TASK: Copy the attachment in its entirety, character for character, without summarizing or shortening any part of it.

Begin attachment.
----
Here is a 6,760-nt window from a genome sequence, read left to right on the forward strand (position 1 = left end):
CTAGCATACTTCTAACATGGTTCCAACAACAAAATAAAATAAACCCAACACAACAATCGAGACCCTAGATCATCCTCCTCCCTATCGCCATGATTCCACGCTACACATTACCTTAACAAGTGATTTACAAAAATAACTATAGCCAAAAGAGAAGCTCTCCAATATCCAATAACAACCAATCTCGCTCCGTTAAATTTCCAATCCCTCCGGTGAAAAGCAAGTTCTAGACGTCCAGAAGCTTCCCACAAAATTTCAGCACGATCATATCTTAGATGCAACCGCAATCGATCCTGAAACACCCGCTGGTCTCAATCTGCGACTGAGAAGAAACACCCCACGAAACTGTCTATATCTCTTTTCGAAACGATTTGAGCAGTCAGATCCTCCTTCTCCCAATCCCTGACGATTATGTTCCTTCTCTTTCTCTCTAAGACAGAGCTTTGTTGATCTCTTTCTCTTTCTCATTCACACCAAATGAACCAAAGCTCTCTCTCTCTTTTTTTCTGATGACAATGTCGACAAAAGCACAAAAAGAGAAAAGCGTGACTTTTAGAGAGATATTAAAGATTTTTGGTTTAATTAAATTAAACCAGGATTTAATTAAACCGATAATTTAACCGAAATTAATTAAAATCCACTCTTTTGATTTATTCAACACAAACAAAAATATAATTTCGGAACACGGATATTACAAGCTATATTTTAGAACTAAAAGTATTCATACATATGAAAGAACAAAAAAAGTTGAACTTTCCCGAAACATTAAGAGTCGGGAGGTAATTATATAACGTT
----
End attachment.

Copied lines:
Here is a 6,760-nt window from a genome sequence, read left to right on the forward strand (position 1 = left end):
CTAGCATACTTCTAACATGGTTCCAACAACAAAATAAAATAAACCCAACACAACAATCGAGACCCTAGATCATCCTCCTCCCTATCGCCATGATTCCACGCTACACATTACCTTAACAAGTGATTTACAAAAATAACTATAGCCAAAAGAGAAGCTCTCCAATATCCAATAACAACCAATCTCGCTCCGTTAAATTTCCAATCCCTCCGGTGAAAAGCAAGTTCTAGACGTCCAGAAGCTTCCCACAAAATTTCAGCACGATCATATCTTAGATGCAACCGCAATCGATCCTGAAACACCCGCTGGTCTCAATCTGCGACTGAGAAGAAACACCCCACGAAACTGTCTATATCTCTTTTCGAAACGATTTGAGCAGTCAGATCCTCCTTCTCCCAATCCCTGACGATTATGTTCCTTCTCTTTCTCTCTAAGACAGAGCTTTGTTGATCTCTTTCTCTTTCTCATTCACACCAAATGAACCAAAGCTCTCTCTCTCTTTTTTTCTGATGACAATGTCGACAAAAGCACAAAAAGAGAAAAGCGTGACTTTTAGAGAGATATTAAAGATTTTTGGTTTAATTAAATTAAACCAGGATTTAATTAAACCGATAATTTAACCGAAATTAATTAAAATCCACTCTTTTGATTTATTCAACACAAACAAAAATATAATTTCGGAACACGGATATTACAAGCTATATTTTAGAACTAAAAGTATTCATACATATGAAAGAACAAAAAAAGTTGAACTTTCCCGAAACATTAAGAGTCGGGAGGTAATTATATAACGTT